Channelpedia

PubMed 25950979


Referenced in Channelpedia wiki pages of: none

Automatically associated channels: Kir2.3



Title: Major intrinsic protein superfamily: channels with unique structural features and diverse selectivity filters.

Authors: Ravi Kumar Verma, Anjali Bansal Gupta, Ramasubbu Sankararamakrishnan

Journal, date & volume: Meth. Enzymol., 2015 , 557, 485-520

PubMed link: http://www.ncbi.nlm.nih.gov/pubmed/25950979


Abstract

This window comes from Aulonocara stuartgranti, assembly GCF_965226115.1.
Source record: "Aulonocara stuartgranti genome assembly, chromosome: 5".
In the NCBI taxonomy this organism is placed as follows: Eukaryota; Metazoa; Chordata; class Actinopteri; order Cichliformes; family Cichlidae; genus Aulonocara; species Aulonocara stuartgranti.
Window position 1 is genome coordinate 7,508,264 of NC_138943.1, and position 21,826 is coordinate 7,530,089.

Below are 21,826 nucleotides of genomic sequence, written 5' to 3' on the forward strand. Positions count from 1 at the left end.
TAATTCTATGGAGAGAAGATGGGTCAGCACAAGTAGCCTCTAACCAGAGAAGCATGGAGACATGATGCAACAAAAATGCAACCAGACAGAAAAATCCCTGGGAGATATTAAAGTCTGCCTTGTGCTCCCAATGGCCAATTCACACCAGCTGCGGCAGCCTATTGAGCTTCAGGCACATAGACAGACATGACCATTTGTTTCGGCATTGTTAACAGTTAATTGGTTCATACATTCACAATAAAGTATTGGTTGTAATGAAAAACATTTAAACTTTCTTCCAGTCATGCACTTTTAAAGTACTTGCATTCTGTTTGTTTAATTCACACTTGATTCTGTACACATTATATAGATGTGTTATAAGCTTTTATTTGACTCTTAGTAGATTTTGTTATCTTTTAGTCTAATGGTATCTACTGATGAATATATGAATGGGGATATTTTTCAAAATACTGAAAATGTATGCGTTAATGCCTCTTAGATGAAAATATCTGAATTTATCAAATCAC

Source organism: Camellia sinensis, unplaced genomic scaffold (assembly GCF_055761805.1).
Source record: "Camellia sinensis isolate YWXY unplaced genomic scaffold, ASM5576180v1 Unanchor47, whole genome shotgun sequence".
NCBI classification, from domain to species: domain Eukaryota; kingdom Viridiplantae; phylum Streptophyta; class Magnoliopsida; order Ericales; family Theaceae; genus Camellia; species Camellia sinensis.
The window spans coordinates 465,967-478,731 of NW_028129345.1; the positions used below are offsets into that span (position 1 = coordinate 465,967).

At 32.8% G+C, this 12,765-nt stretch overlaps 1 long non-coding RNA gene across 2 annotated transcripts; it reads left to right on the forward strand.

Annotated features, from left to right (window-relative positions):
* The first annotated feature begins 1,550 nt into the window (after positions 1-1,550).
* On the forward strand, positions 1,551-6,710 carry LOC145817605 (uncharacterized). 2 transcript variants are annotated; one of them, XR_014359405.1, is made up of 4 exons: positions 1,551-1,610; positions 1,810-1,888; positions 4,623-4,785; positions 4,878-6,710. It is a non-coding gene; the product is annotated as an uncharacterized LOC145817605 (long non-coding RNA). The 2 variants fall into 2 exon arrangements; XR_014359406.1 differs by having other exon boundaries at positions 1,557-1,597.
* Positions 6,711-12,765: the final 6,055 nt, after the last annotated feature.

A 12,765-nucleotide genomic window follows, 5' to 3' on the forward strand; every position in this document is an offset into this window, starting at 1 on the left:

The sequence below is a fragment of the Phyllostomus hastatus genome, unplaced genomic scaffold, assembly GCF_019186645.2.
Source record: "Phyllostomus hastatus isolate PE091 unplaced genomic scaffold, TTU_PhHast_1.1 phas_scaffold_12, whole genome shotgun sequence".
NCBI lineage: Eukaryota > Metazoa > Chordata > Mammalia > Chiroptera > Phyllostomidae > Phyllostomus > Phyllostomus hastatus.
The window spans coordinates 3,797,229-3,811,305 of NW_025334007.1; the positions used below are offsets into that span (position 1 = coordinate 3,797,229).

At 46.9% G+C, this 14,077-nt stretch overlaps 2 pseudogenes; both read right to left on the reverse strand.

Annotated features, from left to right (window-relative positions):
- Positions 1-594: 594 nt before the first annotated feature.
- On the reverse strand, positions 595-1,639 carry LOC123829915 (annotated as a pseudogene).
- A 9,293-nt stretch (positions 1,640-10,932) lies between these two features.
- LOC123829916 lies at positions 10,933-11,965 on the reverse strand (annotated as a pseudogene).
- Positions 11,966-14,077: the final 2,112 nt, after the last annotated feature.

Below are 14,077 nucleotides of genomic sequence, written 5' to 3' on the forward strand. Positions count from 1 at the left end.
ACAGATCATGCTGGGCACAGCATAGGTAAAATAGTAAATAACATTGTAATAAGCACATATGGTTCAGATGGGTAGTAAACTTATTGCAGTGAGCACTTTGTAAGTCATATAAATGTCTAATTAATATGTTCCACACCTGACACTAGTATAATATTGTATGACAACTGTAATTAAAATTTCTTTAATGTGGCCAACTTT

Members of the superfamily of major intrinsic proteins (MIPs) facilitate water and solute permeability across cell membranes and are found in sources ranging from bacteria to humans. Aquaporin and aquaglyceroporin channels are the prominent members of the MIP superfamily. Experimental studies show that MIPs are involved in important physiological processes in mammals and plants. They are implicated in several human diseases and are considered to be attractive drug targets for a wide range of diseases such as cancer, brain edema, epilepsy, glaucoma, and congestive heart failure. Three-dimensional structures of MIP channels from diverse sources reveal that MIPs adopt a unique conserved hourglass helical fold consisting of six transmembrane helices (TM1-TM6) and two half-helices (LB and LE). Conserved NPA motifs near the center and the aromatic/arginine selectivity filter (Ar/R SF) toward the extracellular side constitute two narrow constriction regions within the channel. Structural knowledge combined with simulation studies have helped to investigate the role of these two constriction regions in the transport and selectivity of the solutes. With the availability of many genome sequences from diverse species, a large number of MIP genes have been identified. Homology models of 1500 MIP channels have been used to derive structure-based sequence alignment of TM1-TM6 helices and the two half-helices LB and LE. Thirteen residues are highly conserved in different transmembrane helices and half-helices. High group conservation of small and weakly polar residues is observed in 27 positions at the interface of two interacting helices. Thus, although the MIP sequences are diverse, the hourglass helical fold is maintained during evolution with the conservation of these 40 positions within the transmembrane region. We have proposed a generic structure-based numbering scheme for the MIP channels that will facilitate easier comparison of the MIP sequences. Analysis of Ar/R SF in all 1500 MIPs indicates the extent of diversity in the four residues that form this narrow region. Certain residues are completely avoided in the SF, even if they have the same chemical nature as that of the most frequently observed residues. For example, arginine is the most preferred residue in a specific position of Ar/R SF, whereas lysine is almost always avoided in any of the four positions. MIP channels with highly hydrophobic or hydrophilic Ar/R SF have been identified. Similarly, there are examples of MIP channels in which all four residues of Ar/R SF are bulky, thus almost occluding the pore. Many plant MIPs possess small residues at all SF positions, resulting in a larger pore diameter. A majority of MIP channels are yet to be functionally characterized, and their in vivo substrates are not yet identified. A complete understanding of the relationship between the nature of Ar/R SF and the solutes that are transported is required to exploit MIP channels as potential drug targets.